The day should have been wrapped with wild excitement. And the moment charged with emotion. The athletes’ village of the Tokyo Games officially opened its doors this Tuesday, July 13th, in the beginning of the morning, ten days precisely before the beginning of the Olympic event. A real date. But the scene only had a few witnesses.
The opening in question did not concern many people. Under the sanitary rules imposed to the delegations by the organizers and the Japanese authorities, the athletes are allowed to settle in the village only five days before the beginning of their respective events. Ten days before the opening ceremony, their presence in the place is still written for the future. They will come, of course. But only later.
The media could have made up the numbers to compensate for the lack of athletes. But they were asked to stay away from the stage. The organizing committee had announced it the day before with a press release: “The Olympic village will open as planned tomorrow (Tuesday, July 13th), but please note that the athletes will be dropped off and will enter the village at a place that won’t be accessible to the media. It will therefore not be possible to film them as they enter. We will also not be able to provide the number of athletes entering the village tomorrow, nor will we be able to provide their contact information.”
The reason remains a mystery. Do the Games’ organizers, already accused by the international media of harming the freedom of the press, really want to now set the tone for an Olympic appointment where journalists will be forced to work remotely for the main part? That’s possible. Unless they are afraid to show the image of a village without any athlete to the world, only ten days before the opening. In both cases, the message is devastating.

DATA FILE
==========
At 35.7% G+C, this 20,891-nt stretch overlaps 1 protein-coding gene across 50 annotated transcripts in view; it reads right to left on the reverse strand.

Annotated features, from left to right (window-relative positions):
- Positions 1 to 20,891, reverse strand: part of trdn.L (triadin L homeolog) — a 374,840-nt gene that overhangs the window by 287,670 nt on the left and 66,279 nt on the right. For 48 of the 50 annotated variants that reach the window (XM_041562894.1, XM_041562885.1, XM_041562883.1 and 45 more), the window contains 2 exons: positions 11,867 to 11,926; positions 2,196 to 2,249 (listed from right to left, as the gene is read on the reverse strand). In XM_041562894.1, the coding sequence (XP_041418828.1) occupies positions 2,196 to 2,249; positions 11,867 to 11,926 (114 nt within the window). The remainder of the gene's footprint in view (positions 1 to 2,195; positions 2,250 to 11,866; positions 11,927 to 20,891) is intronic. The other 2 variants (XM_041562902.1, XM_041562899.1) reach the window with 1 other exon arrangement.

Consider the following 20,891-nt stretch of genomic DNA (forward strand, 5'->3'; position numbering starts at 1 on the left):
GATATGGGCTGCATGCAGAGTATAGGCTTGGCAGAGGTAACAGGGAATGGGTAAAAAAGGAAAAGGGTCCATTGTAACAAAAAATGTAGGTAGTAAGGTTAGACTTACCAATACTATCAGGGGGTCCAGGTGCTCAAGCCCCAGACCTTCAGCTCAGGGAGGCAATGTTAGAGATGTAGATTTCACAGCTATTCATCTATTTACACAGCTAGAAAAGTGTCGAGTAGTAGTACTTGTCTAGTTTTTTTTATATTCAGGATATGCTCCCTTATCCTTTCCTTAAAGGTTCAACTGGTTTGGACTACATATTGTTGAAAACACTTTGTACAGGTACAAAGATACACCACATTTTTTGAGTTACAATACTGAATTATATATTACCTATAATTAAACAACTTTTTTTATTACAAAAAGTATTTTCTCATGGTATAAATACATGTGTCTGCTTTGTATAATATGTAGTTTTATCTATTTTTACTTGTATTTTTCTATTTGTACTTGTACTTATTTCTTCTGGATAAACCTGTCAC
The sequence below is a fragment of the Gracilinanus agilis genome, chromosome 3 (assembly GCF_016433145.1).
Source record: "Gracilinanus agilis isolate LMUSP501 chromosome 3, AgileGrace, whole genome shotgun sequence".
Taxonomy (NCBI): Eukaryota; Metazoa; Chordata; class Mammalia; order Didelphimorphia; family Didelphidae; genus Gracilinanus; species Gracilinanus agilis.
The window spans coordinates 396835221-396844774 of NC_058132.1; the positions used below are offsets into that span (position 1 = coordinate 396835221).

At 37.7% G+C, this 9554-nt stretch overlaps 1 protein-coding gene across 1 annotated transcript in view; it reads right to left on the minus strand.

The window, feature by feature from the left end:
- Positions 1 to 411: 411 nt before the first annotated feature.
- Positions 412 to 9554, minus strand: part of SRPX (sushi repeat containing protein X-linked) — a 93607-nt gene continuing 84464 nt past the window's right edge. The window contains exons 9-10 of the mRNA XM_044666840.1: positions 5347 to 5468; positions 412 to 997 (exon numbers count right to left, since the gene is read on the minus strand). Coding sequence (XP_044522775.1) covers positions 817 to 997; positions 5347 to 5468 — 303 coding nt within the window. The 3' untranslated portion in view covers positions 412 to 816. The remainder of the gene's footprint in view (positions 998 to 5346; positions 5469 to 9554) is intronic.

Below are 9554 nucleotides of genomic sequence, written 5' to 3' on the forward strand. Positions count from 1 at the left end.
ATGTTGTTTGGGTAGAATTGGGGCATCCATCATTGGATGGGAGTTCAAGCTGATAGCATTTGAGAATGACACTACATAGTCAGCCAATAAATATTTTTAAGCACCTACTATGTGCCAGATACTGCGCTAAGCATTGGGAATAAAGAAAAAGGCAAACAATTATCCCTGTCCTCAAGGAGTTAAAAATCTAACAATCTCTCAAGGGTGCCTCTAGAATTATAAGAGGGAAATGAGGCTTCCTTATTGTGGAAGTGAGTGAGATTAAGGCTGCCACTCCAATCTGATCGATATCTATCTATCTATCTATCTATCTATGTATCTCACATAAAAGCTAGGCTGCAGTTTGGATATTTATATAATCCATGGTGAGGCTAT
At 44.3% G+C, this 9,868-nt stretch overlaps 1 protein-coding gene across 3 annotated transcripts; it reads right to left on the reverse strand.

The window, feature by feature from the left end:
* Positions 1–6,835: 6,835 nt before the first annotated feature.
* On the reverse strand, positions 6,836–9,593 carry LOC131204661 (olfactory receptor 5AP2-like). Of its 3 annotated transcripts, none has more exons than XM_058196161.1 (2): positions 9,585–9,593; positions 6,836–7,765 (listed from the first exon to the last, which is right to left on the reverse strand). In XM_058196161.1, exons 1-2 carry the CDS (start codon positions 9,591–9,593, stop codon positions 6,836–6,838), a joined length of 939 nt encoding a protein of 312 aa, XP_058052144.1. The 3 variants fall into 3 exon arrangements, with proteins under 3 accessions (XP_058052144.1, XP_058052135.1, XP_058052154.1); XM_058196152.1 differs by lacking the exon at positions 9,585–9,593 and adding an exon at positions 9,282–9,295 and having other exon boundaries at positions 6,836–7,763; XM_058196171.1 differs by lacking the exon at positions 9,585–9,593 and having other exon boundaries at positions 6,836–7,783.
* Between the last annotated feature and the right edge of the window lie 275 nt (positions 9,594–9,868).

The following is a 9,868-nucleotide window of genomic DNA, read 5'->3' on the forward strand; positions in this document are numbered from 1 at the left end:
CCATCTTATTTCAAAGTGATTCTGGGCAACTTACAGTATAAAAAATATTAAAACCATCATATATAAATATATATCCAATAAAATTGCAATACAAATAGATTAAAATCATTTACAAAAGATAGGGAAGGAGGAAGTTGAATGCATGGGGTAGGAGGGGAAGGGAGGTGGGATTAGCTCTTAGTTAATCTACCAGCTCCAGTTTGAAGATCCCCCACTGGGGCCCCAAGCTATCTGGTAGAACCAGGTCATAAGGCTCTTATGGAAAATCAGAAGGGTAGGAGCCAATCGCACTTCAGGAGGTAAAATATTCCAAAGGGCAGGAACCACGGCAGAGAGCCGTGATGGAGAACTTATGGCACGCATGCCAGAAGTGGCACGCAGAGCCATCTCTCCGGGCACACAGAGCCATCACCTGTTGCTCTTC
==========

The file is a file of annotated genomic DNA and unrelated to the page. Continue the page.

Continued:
In the same press release, the organizing committee specified on Monday, July 12th, that the ceremonial usually surrounding the entry of the delegations to the village will be “simplified”. In fact, the welcoming ceremonies will simply be cancelled. The meetings with the media will also be removed from the program.
As for the rest, life in the Olympic village will be dominated by sanitary constraints. Wearing a mask will be mandatory. COVID-19 tests will be conducted daily. A clinic dedicated to possible coronavirus cases has been added to the initial plan, along with the 21 residential buildings, the refectories and the usual services offered to residents. It will operate 24 hours a day. But the Japanese say that infected people with the most serious symptoms will be hospitalized or quarantined in a hotel outside the village.
On site, the athletes will have to follow the rules without being able to deviate from them. They will not be allowed to leave the sanitary path marked out by the Japanese – village, training ground, competition area – nor will they be allowed to go on any tourist excursions. Violators will be punished.
According to the IOC, more than 80% of the athletes will be vaccinated at the time of the Games. This figure could be reassuring. But two members of the Ugandan delegation, a Serbian athlete and an Israeli were tested positive upon their arrival at the Tokyo airport. All were vaccinated.
Ten days before the opening, the delegations are now arriving en masse in Japan. More than 2,200 athletes are expected this week. Still too early for them to put their bags in the athletes’ village.
The Main Press Center (MPC) also officially opened its doors this Tuesday, July 13th, at the Tokyo Big Sight International Convention Center. But, like the athletes’ village, it should often ring hollow. According to the last count of the organizers, only 4 600 foreign journalists are expected for the Olympic and Paralympic Games. Before the beginning of the sanitary crisis, their number reached 8 400 people.